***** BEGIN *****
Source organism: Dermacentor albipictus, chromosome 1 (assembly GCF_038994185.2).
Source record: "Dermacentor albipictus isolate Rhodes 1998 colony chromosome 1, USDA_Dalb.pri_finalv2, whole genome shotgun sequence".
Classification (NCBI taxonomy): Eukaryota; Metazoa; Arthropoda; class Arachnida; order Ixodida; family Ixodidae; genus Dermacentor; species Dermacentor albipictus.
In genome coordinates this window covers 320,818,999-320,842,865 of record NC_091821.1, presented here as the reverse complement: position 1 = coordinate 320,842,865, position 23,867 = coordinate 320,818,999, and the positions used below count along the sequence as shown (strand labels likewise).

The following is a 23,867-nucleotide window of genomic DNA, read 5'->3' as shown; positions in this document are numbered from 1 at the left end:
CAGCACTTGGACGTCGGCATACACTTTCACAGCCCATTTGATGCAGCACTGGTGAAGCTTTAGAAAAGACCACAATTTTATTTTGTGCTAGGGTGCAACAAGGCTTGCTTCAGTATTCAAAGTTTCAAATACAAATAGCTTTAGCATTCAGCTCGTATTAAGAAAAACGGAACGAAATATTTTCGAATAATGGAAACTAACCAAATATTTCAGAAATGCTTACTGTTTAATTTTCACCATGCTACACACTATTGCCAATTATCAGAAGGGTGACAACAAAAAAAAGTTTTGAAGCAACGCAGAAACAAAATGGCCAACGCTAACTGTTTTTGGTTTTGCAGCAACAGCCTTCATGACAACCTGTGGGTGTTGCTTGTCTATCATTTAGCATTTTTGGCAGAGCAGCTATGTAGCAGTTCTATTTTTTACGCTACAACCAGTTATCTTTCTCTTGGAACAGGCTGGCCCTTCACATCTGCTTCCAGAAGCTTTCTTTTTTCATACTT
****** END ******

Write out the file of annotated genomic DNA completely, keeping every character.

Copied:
Source organism: Dermacentor albipictus, chromosome 1 (assembly GCF_038994185.2).
Source record: "Dermacentor albipictus isolate Rhodes 1998 colony chromosome 1, USDA_Dalb.pri_finalv2, whole genome shotgun sequence".
Classification (NCBI taxonomy): Eukaryota; Metazoa; Arthropoda; class Arachnida; order Ixodida; family Ixodidae; genus Dermacentor; species Dermacentor albipictus.
In genome coordinates this window covers 320,818,999-320,842,865 of record NC_091821.1, presented here as the reverse complement: position 1 = coordinate 320,842,865, position 23,867 = coordinate 320,818,999, and the positions used below count along the sequence as shown (strand labels likewise).

The following is a 23,867-nucleotide window of genomic DNA, read 5'->3' as shown; positions in this document are numbered from 1 at the left end:
CAGCACTTGGACGTCGGCATACACTTTCACAGCCCATTTGATGCAGCACTGGTGAAGCTTTAGAAAAGACCACAATTTTATTTTGTGCTAGGGTGCAACAAGGCTTGCTTCAGTATTCAAAGTTTCAAATACAAATAGCTTTAGCATTCAGCTCGTATTAAGAAAAACGGAACGAAATATTTTCGAATAATGGAAACTAACCAAATATTTCAGAAATGCTTACTGTTTAATTTTCACCATGCTACACACTATTGCCAATTATCAGAAGGGTGACAACAAAAAAAAGTTTTGAAGCAACGCAGAAACAAAATGGCCAACGCTAACTGTTTTTGGTTTTGCAGCAACAGCCTTCATGACAACCTGTGGGTGTTGCTTGTCTATCATTTAGCATTTTTGGCAGAGCAGCTATGTAGCAGTTCTATTTTTTACGCTACAACCAGTTATCTTTCTCTTGGAACAGGCTGGCCCTTCACATCTGCTTCCAGAAGCTTTCTTTTTTCATACTT